Finding the best blogs on the web for your personalized newspaper

Use Stumbleupon to find the best blogs on the web? - photo by majerleagues on Flickr licensed under Creative CommonsAs argued in“Online news: bloggers v newspapers”, we are entering a new era where the bundle of stories represented by current magazines and newspapers is being torn apart and being replaced by smaller publications and individual journalists/ writers blogging out there on the web.

With the aid of RSS feeds & cross-platform e-book software like Calibre (the equivalent of iTunes podcast subscriptions applied to blogs), and the e-reader of your choice like the Kindle DX or iPad,  you can now read the best blogs as a ‘personalized newspaper’, sitting feet up in the comfort of your own couch. Yep, the age of the personalized newspaper is here now, you no longer have to wait around for it to be lobbed onto your doorstep by the paperboy.

And with 100m+ odd blogs out there,  by anyone from your favourite novelist to the zany mommy-blogger types, surely there are bound to be some superb ones?

Well here comes the difficult bit.  How do you find them?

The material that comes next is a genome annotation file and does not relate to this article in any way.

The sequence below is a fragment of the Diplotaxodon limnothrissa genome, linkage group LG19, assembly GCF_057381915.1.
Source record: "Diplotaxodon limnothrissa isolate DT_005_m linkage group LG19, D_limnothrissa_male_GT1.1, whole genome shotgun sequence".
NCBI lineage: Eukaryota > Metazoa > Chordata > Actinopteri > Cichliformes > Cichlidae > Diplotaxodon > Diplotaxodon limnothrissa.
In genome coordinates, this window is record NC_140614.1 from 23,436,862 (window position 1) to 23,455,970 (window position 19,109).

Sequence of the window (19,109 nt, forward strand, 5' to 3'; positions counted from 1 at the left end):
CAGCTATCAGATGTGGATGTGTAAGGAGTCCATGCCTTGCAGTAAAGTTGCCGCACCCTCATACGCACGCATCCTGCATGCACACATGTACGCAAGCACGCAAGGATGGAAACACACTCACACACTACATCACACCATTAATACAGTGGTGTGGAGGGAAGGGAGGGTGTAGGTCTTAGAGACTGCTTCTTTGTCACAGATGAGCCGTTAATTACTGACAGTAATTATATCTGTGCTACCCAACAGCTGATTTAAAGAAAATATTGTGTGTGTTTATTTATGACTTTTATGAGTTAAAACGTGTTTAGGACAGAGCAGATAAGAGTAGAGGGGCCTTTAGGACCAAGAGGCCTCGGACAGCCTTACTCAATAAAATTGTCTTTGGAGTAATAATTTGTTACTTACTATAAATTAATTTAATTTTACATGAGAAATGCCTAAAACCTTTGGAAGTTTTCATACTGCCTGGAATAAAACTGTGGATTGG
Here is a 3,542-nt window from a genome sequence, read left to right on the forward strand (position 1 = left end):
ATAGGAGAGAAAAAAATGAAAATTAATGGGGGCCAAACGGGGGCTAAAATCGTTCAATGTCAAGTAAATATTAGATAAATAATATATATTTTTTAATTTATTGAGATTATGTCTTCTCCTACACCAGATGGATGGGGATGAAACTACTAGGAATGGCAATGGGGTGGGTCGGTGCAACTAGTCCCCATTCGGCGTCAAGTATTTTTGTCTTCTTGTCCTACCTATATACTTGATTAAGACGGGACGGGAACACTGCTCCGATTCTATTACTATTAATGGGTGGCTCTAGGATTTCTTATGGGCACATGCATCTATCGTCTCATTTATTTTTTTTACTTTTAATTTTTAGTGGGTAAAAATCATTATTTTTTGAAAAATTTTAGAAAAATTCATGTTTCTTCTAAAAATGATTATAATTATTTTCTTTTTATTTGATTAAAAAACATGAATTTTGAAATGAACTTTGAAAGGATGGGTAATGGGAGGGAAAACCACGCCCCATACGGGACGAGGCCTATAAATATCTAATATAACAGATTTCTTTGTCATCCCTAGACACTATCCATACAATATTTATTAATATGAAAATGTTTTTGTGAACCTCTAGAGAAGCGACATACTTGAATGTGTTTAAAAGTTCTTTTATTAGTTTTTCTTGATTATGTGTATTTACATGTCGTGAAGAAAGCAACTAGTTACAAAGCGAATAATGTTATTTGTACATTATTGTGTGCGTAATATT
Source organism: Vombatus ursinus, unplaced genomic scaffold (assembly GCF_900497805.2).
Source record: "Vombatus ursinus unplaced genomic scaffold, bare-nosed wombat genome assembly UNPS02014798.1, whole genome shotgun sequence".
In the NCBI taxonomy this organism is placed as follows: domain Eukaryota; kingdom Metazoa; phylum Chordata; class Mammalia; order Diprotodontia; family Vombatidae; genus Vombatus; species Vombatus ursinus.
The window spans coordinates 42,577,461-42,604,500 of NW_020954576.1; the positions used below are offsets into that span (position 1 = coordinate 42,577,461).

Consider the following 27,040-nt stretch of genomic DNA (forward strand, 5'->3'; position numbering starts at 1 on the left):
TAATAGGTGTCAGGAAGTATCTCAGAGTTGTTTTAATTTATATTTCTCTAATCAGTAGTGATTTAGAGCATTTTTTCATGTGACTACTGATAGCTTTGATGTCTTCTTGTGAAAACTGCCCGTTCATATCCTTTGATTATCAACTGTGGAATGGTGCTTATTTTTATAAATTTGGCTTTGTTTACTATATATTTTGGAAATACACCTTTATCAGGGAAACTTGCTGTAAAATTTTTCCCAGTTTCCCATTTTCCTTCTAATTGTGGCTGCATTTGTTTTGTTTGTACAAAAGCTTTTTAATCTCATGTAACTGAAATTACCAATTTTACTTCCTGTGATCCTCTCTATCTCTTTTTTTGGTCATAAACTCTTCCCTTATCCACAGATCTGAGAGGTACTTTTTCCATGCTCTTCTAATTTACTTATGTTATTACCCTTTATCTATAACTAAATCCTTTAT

Does looking for the best blogs make sense in any case?

Mr Average? - photo from Flickr by psd licensed under Creative CommonsArguably it’s a stupid task to begin with, because isn’t the whole point of the web the fragmentation of audience and content, letting a thousand content flowers bloom? You no longer have to write for ‘Mr Average Interest’ because there will be someone in Guatemala who even finds the drivelry on Drivelry interesting (no offence to Guatemalans). 

Surely it’s a bit like asking ‘how do you find the best music to listen to’?

Well the unlikely you can do today –  the impossible takes a little longer. It is a reasonable question to ask where to find the best blogs. We all expect that art gallery curators can put together the best art in a particular period and it also seems reasonable that you should be able to find say, ‘the best economics blogs‘ or more narrowly even the best blogs on New York theater.

Perhaps there are even weirdos out there who would like to read a smattering of  the best economics blogs out there, coupled with best cartoons, and the best blogs on the implosion taking place in the publishing industry (a dangerously close description of my own interests).

General characteristics of the best blogs for your own personalized newspaper

Even though it may make sense to start your search (more later) in your particular subject of interest, there are a number of generic characteristics that you will need in your blogs:

  1. The blog will need to have full RSS (Really Simple Syndication) feeds.  People who set up their RSS feeds to only provide the first para are not going to work for your personalized newspaper (even though it might work better for their advertising revenue). You would end up on the train with your Kindle newspaper consisting of first paras. Kinda annoying huh? When investigating a new blog go straight to the RSS feed. If it’s not a full feed, move on.